Nigel Barley, who was born in 1947, worked for many years at the British Museum in London (in the Department of Ethnography). He took his doctorate in social anthropology. So this man should know something about the subject of anthropology. So why does he consider himself an innocent anthropologist? After all he published his ‘Symbolic structures. An exploration of the culture of the Dowayos’ in 1983. So, in a way he is not so innocent.
In the same year he published his ‘The innocent anthropologist’. You could call it a companion volume to his major book. In this book he writes about all these things that you do not find in anthropological studies about weird subjects, like kinship relationships, funeral rites etc.
What can you expect behind the stages a serious anthropological work? How do you get money for your project? The intricasies of getting a permission to do your studies. How do you cope with a completely new language? How do you cope with a culture that is so alien to your own culture?
Nigel sets off to Cameroon, takes a train heading to the north and he arrives at a protestant missionstation. In his book he notes his encounters with protestant and roman catholic missionaries. And he is generally positive about them! And he wonders how he could have coped with his research and his stay in Cameroon, in that isolated area, without them!
One of the issues he has to deal with is a good relationship with the local government powers. Eventhough he has all the right papers, there are always people who like to add more stamps and signatures.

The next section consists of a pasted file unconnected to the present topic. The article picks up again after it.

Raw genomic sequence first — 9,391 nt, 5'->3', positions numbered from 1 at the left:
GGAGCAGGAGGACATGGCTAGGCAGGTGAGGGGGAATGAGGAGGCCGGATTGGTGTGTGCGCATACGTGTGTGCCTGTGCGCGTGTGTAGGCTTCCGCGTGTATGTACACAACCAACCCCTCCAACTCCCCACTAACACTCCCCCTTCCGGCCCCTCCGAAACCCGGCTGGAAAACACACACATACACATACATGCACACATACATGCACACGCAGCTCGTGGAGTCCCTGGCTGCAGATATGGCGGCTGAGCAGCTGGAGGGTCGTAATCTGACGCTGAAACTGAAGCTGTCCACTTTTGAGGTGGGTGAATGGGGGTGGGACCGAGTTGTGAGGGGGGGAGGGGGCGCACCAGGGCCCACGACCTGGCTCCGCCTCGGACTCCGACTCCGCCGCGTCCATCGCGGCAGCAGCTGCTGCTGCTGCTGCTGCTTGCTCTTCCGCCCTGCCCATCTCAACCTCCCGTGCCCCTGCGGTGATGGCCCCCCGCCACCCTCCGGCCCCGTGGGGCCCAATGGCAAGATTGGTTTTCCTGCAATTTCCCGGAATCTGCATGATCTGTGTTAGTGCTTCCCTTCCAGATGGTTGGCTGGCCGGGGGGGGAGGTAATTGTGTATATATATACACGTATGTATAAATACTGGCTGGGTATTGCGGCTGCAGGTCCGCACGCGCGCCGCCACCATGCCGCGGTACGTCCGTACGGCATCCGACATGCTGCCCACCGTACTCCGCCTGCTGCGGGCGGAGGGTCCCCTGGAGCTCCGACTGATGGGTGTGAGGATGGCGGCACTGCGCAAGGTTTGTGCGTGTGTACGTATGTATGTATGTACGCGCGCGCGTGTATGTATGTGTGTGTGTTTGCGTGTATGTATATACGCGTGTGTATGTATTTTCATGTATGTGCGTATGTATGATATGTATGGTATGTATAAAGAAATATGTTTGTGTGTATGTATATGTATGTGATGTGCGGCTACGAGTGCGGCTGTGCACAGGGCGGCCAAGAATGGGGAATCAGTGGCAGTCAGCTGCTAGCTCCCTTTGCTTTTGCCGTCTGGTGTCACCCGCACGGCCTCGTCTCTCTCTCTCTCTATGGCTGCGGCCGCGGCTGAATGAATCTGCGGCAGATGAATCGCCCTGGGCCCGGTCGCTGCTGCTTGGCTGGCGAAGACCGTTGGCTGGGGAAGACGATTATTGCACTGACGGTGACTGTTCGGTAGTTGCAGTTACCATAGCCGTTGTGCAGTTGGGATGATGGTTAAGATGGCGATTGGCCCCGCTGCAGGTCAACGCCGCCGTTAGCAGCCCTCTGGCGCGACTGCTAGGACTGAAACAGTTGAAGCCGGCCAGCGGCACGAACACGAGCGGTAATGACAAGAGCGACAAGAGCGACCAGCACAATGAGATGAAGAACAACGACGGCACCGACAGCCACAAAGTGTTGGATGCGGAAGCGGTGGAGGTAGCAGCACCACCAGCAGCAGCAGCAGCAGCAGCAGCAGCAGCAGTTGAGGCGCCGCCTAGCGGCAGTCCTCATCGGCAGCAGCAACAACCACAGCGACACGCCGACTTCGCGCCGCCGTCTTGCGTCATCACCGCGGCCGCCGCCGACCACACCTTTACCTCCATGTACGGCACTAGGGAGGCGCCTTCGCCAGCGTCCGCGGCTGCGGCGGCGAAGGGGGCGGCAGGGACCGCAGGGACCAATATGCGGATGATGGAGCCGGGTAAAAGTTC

Another mountain to climb is the right choice of an assistant who can show him to the right people, who speaks the local language (and the one of Nigel), who is able to cope with a stranger doing strange things (just like Nigel has to cope with him). The assistent is young (17 years) and cannot partake in all discussions due to his age.
A complication he discovers is that people consider whites to be returned spirits of magicians. He studies on a daily basis the local tonal language. Nigel writes about his illnesses, his friendships with other non-locals. How he gets involved in the local traditional judiciary system concerning the building of his house and his vegetableplot.
During his time with the Dowayo he tries to find the interconnectedness of the many rituals and activities he observes, rainfall, circumcision, fertility of the crops.
I thoroughly enjoyed this book.
Nigel Barley – The innocent anthropologist: notes from a mud hut – London 1983